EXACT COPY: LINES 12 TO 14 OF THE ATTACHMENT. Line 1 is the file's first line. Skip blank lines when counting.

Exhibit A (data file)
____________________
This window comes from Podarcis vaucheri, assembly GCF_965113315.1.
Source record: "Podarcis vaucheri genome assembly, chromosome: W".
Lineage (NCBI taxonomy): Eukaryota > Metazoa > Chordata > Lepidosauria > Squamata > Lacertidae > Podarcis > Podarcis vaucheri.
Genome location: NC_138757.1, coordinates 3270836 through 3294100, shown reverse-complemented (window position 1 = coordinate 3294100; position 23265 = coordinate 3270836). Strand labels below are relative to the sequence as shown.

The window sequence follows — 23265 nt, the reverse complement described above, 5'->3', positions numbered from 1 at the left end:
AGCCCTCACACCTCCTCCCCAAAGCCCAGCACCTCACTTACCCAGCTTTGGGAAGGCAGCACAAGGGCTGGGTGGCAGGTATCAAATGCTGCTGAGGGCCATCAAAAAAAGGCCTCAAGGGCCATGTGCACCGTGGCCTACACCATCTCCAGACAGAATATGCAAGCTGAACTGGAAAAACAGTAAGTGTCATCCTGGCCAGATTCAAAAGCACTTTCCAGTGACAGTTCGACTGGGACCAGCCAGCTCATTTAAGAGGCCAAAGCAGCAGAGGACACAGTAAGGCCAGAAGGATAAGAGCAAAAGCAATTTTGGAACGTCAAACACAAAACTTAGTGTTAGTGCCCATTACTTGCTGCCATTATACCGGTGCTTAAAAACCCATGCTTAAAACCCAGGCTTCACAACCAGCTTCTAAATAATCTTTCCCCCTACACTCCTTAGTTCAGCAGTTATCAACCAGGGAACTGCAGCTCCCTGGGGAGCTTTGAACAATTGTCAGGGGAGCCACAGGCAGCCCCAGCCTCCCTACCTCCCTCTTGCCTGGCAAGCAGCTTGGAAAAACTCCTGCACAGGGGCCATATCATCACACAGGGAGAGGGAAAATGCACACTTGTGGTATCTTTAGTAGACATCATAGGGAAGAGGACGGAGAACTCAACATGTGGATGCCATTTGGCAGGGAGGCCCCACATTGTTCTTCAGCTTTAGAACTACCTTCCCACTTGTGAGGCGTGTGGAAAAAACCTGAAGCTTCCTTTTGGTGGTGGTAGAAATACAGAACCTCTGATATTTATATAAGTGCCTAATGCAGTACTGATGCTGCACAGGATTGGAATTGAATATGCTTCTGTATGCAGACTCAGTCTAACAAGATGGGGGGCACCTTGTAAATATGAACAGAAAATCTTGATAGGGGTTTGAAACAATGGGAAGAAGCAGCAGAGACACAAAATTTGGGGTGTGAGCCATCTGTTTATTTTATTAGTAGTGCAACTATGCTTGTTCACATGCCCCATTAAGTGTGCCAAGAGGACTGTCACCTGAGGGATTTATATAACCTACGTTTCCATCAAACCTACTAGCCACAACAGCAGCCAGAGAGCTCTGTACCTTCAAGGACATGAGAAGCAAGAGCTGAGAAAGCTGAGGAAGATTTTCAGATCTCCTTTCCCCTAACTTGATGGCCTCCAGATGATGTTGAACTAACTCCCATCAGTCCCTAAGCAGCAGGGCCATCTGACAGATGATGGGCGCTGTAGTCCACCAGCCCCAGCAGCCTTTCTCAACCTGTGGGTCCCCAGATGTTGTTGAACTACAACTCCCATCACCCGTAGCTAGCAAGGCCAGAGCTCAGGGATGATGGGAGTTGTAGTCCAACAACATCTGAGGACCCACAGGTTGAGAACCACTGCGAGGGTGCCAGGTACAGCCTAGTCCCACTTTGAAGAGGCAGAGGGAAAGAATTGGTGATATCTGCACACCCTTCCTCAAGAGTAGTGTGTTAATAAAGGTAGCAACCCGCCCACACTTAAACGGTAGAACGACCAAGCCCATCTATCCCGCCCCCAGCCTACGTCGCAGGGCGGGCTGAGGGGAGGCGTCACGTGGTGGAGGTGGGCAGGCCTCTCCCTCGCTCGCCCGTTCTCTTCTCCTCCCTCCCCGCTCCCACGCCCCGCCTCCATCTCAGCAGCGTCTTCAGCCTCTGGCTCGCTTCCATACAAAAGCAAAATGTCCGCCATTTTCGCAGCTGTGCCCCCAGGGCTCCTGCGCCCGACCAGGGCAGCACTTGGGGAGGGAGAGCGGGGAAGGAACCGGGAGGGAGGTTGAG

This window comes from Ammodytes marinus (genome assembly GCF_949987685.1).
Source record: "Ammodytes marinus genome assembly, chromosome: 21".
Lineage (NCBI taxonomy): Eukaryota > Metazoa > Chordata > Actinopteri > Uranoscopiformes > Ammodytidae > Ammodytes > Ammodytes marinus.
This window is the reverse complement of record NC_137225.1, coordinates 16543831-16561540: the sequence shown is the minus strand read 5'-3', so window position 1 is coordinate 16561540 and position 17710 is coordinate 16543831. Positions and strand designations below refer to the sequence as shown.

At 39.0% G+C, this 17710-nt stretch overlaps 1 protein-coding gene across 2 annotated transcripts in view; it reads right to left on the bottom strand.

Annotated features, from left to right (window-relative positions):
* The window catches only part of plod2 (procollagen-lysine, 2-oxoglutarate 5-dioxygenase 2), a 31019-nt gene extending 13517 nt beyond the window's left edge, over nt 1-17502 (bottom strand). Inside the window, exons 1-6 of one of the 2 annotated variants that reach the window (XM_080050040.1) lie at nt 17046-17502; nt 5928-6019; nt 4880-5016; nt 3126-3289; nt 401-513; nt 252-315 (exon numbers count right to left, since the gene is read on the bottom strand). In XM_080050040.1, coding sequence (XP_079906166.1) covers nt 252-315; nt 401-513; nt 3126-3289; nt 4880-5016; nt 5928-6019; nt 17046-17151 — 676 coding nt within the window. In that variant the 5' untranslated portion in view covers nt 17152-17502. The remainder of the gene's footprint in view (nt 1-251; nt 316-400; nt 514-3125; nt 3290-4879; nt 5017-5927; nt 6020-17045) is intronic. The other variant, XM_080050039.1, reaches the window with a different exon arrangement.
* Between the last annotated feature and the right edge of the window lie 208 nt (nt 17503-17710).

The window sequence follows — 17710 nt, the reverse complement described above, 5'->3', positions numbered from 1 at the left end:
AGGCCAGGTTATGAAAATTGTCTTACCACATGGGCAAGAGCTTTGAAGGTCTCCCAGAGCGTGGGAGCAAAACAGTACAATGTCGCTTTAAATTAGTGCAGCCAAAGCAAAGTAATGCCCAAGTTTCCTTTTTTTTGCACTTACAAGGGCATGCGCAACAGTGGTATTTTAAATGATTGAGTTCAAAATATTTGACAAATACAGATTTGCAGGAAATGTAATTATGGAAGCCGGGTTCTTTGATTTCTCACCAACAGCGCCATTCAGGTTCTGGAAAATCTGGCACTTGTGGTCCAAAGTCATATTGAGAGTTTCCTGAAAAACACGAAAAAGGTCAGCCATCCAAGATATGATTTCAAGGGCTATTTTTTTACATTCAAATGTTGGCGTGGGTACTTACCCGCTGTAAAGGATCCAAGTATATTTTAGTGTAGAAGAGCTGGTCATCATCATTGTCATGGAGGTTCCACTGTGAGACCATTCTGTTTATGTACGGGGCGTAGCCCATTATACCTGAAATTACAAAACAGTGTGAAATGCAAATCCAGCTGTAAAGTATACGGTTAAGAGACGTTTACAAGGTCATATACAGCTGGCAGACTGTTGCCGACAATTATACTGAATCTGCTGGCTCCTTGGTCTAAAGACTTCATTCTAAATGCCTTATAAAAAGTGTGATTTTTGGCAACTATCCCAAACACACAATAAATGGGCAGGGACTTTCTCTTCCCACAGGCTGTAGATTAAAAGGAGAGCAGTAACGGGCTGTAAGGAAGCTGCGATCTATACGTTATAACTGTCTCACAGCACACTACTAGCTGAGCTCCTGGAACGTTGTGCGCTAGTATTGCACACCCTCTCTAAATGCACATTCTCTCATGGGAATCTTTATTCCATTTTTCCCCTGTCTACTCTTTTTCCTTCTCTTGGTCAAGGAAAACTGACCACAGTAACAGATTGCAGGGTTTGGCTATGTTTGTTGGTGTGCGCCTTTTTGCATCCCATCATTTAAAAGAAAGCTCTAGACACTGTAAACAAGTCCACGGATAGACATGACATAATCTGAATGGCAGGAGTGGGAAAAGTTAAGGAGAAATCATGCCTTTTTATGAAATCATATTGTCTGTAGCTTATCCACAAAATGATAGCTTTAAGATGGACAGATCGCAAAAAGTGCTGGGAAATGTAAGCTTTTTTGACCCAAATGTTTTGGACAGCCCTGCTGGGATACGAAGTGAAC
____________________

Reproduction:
Annotated features, from left to right (window-relative positions):
* The window catches only part of plod2 (procollagen-lysine, 2-oxoglutarate 5-dioxygenase 2), a 31019-nt gene extending 13517 nt beyond the window's left edge, over nt 1-17502 (bottom strand). Inside the window, exons 1-6 of one of the 2 annotated variants that reach the window (XM_080050040.1) lie at nt 17046-17502; nt 5928-6019; nt 4880-5016; nt 3126-3289; nt 401-513; nt 252-315 (exon numbers count right to left, since the gene is read on the bottom strand). In XM_080050040.1, coding sequence (XP_079906166.1) covers nt 252-315; nt 401-513; nt 3126-3289; nt 4880-5016; nt 5928-6019; nt 17046-17151 — 676 coding nt within the window. In that variant the 5' untranslated portion in view covers nt 17152-17502. The remainder of the gene's footprint in view (nt 1-251; nt 316-400; nt 514-3125; nt 3290-4879; nt 5017-5927; nt 6020-17045) is intronic. The other variant, XM_080050039.1, reaches the window with a different exon arrangement.
* Between the last annotated feature and the right edge of the window lie 208 nt (nt 17503-17710).